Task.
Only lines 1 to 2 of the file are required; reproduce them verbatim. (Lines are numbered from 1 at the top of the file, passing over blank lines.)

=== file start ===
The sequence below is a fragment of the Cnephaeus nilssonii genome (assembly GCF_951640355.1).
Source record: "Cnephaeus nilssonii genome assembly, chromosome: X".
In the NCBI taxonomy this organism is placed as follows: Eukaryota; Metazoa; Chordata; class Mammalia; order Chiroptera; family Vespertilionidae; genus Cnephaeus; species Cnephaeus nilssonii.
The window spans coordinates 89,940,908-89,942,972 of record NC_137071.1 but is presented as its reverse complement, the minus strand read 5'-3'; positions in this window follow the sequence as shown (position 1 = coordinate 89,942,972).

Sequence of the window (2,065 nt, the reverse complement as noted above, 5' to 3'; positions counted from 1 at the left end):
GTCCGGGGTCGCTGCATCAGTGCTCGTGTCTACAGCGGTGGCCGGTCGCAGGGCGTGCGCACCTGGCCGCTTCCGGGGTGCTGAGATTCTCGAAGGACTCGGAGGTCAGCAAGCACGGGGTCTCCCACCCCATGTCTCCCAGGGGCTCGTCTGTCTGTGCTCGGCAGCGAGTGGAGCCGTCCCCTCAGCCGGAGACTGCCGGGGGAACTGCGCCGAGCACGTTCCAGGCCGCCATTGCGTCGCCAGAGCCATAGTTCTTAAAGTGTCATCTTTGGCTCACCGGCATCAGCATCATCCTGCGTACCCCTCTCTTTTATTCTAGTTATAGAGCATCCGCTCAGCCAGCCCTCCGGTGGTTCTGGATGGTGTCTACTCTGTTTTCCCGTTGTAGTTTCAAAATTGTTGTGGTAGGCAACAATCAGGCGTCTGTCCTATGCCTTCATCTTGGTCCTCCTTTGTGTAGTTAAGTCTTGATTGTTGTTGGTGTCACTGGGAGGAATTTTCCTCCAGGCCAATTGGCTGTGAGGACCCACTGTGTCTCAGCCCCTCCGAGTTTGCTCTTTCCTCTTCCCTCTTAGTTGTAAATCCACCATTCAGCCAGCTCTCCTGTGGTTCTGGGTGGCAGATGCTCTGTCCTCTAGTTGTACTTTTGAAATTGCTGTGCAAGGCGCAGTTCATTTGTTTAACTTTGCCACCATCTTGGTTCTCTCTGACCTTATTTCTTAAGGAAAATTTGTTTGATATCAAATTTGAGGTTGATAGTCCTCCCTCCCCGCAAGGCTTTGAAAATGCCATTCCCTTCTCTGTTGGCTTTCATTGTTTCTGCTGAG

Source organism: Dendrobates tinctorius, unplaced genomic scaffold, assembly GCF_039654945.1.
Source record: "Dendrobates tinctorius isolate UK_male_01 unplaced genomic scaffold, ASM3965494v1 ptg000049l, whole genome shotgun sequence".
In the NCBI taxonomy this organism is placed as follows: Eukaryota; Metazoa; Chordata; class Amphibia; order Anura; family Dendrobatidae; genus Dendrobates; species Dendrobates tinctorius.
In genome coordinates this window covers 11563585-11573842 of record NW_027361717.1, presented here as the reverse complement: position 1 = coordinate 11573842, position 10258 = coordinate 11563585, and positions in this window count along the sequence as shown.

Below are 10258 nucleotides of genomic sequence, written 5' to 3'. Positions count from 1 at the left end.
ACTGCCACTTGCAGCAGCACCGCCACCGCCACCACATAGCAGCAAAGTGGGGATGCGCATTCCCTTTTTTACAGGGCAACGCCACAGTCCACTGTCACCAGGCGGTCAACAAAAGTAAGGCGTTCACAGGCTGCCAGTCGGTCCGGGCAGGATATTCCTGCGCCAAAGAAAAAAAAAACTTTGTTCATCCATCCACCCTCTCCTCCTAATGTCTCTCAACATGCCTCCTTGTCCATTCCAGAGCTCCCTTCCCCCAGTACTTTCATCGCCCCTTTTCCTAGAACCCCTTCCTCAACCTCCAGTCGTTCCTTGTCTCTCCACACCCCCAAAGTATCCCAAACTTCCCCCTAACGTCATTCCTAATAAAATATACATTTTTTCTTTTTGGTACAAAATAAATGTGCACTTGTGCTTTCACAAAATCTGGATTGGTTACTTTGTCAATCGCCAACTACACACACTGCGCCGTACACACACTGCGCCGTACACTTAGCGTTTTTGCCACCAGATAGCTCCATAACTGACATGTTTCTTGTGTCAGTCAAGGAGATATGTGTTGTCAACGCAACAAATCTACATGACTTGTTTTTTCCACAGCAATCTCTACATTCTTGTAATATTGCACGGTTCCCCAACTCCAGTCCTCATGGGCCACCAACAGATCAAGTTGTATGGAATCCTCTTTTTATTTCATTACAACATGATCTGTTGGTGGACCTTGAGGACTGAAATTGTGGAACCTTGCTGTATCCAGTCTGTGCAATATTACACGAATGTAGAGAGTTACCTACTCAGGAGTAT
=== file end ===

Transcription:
The sequence below is a fragment of the Cnephaeus nilssonii genome (assembly GCF_951640355.1).
Source record: "Cnephaeus nilssonii genome assembly, chromosome: X".